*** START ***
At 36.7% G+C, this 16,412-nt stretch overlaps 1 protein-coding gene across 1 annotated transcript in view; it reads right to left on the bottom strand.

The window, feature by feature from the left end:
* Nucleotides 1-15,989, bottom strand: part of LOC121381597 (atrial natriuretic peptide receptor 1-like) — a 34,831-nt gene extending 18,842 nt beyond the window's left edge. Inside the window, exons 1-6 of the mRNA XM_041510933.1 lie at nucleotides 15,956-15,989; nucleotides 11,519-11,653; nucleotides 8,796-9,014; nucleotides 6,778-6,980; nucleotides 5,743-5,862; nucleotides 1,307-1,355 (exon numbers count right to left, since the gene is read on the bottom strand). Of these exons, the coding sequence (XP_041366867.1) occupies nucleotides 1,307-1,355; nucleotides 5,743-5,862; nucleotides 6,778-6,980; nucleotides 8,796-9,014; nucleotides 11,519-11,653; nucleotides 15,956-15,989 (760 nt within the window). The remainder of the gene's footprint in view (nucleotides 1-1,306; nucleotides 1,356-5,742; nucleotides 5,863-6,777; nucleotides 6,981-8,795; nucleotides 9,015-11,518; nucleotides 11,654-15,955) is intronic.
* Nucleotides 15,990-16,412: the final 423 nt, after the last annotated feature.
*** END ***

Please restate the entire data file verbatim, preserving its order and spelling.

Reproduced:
At 36.7% G+C, this 16,412-nt stretch overlaps 1 protein-coding gene across 1 annotated transcript in view; it reads right to left on the bottom strand.

The window, feature by feature from the left end:
* Nucleotides 1-15,989, bottom strand: part of LOC121381597 (atrial natriuretic peptide receptor 1-like) — a 34,831-nt gene extending 18,842 nt beyond the window's left edge. Inside the window, exons 1-6 of the mRNA XM_041510933.1 lie at nucleotides 15,956-15,989; nucleotides 11,519-11,653; nucleotides 8,796-9,014; nucleotides 6,778-6,980; nucleotides 5,743-5,862; nucleotides 1,307-1,355 (exon numbers count right to left, since the gene is read on the bottom strand). Of these exons, the coding sequence (XP_041366867.1) occupies nucleotides 1,307-1,355; nucleotides 5,743-5,862; nucleotides 6,778-6,980; nucleotides 8,796-9,014; nucleotides 11,519-11,653; nucleotides 15,956-15,989 (760 nt within the window). The remainder of the gene's footprint in view (nucleotides 1-1,306; nucleotides 1,356-5,742; nucleotides 5,863-6,777; nucleotides 6,981-8,795; nucleotides 9,015-11,518; nucleotides 11,654-15,955) is intronic.
* Nucleotides 15,990-16,412: the final 423 nt, after the last annotated feature.